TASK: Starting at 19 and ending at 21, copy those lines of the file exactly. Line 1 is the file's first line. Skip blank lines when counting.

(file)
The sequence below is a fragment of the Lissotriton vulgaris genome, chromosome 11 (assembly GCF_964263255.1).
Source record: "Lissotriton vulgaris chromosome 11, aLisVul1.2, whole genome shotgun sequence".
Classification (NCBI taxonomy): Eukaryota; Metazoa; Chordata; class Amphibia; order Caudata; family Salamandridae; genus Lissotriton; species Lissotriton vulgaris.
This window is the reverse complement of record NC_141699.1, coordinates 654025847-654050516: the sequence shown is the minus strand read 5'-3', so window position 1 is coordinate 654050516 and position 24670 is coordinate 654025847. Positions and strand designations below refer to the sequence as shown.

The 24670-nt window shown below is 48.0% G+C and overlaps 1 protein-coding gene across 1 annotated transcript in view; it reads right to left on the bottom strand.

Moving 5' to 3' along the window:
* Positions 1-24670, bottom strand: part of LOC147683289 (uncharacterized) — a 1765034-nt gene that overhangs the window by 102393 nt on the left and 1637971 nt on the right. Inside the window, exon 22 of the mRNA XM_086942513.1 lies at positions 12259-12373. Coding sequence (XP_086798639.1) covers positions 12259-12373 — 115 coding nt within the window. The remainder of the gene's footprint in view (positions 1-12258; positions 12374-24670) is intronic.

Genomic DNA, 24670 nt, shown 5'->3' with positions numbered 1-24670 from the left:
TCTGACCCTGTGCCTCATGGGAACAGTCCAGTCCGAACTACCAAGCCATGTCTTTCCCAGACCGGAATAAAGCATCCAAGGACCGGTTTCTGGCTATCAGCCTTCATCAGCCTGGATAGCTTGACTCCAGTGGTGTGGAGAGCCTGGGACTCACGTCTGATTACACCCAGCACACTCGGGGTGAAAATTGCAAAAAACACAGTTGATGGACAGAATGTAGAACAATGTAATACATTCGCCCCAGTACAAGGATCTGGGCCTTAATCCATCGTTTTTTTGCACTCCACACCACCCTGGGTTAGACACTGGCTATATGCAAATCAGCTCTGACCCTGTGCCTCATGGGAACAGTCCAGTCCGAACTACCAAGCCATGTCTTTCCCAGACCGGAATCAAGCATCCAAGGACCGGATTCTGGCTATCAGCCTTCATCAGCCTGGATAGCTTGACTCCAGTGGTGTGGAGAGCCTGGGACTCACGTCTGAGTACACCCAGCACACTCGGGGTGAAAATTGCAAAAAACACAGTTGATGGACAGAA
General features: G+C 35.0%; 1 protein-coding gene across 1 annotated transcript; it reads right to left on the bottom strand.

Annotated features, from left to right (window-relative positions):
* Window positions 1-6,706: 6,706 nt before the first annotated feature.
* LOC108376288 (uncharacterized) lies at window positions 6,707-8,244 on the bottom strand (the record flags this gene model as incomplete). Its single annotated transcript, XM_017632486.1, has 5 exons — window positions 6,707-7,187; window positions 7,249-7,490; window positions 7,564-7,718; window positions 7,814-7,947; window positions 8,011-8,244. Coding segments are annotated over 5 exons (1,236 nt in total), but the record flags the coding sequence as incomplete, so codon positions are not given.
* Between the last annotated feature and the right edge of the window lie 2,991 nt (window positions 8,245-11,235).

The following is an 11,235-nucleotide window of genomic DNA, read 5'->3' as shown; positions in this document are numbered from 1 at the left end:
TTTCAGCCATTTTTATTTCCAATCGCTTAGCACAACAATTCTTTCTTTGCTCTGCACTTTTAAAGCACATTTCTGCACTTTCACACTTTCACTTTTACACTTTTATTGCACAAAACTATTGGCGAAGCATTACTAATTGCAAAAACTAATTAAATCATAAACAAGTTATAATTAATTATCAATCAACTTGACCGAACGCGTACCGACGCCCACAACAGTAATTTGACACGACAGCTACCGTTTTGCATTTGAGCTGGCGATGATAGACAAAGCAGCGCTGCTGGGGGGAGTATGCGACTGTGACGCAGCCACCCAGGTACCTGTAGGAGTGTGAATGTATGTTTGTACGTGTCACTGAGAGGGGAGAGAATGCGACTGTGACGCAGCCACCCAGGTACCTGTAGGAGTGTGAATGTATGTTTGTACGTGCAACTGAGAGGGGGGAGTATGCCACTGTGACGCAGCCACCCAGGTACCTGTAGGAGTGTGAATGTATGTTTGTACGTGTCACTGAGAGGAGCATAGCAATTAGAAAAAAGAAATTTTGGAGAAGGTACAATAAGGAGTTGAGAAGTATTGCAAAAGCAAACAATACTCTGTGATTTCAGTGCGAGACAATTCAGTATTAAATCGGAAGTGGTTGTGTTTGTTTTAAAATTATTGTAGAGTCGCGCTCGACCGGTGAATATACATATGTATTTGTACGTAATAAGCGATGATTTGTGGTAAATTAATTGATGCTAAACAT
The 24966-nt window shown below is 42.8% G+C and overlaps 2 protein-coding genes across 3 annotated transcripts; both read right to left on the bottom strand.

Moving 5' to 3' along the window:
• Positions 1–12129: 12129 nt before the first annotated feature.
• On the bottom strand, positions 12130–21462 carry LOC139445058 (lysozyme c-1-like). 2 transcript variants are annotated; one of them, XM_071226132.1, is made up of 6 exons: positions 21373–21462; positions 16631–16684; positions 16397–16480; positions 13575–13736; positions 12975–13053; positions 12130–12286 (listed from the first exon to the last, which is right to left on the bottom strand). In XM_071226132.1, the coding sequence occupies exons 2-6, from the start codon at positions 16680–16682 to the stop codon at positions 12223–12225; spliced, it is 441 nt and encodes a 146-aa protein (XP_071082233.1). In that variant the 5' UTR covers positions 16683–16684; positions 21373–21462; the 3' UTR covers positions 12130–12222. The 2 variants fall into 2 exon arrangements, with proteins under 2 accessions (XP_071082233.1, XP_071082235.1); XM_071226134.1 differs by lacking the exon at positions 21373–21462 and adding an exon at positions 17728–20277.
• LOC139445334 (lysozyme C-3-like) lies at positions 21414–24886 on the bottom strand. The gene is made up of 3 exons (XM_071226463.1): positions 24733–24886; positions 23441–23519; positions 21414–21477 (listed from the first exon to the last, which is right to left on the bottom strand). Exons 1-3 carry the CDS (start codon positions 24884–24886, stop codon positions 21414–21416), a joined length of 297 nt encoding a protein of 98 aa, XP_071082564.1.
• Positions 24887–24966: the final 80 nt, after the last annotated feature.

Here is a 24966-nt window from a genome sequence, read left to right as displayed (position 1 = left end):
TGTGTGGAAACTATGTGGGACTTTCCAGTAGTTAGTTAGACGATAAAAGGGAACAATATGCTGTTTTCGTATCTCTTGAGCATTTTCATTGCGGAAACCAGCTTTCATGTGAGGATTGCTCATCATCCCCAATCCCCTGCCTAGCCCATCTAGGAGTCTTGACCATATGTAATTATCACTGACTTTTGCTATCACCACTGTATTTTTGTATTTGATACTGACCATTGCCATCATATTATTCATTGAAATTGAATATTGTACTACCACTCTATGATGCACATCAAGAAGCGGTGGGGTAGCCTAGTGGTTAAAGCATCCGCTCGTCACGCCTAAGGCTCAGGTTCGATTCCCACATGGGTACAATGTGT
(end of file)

• Positions 1–12129: 12129 nt before the first annotated feature.
• On the bottom strand, positions 12130–21462 carry LOC139445058 (lysozyme c-1-like). 2 transcript variants are annotated; one of them, XM_071226132.1, is made up of 6 exons: positions 21373–21462; positions 16631–16684; positions 16397–16480; positions 13575–13736; positions 12975–13053; positions 12130–12286 (listed from the first exon to the last, which is right to left on the bottom strand). In XM_071226132.1, the coding sequence occupies exons 2-6, from the start codon at positions 16680–16682 to the stop codon at positions 12223–12225; spliced, it is 441 nt and encodes a 146-aa protein (XP_071082233.1). In that variant the 5' UTR covers positions 16683–16684; positions 21373–21462; the 3' UTR covers positions 12130–12222. The 2 variants fall into 2 exon arrangements, with proteins under 2 accessions (XP_071082233.1, XP_071082235.1); XM_071226134.1 differs by lacking the exon at positions 21373–21462 and adding an exon at positions 17728–20277.
• LOC139445334 (lysozyme C-3-like) lies at positions 21414–24886 on the bottom strand. The gene is made up of 3 exons (XM_071226463.1): positions 24733–24886; positions 23441–23519; positions 21414–21477 (listed from the first exon to the last, which is right to left on the bottom strand). Exons 1-3 carry the CDS (start codon positions 24884–24886, stop codon positions 21414–21416), a joined length of 297 nt encoding a protein of 98 aa, XP_071082564.1.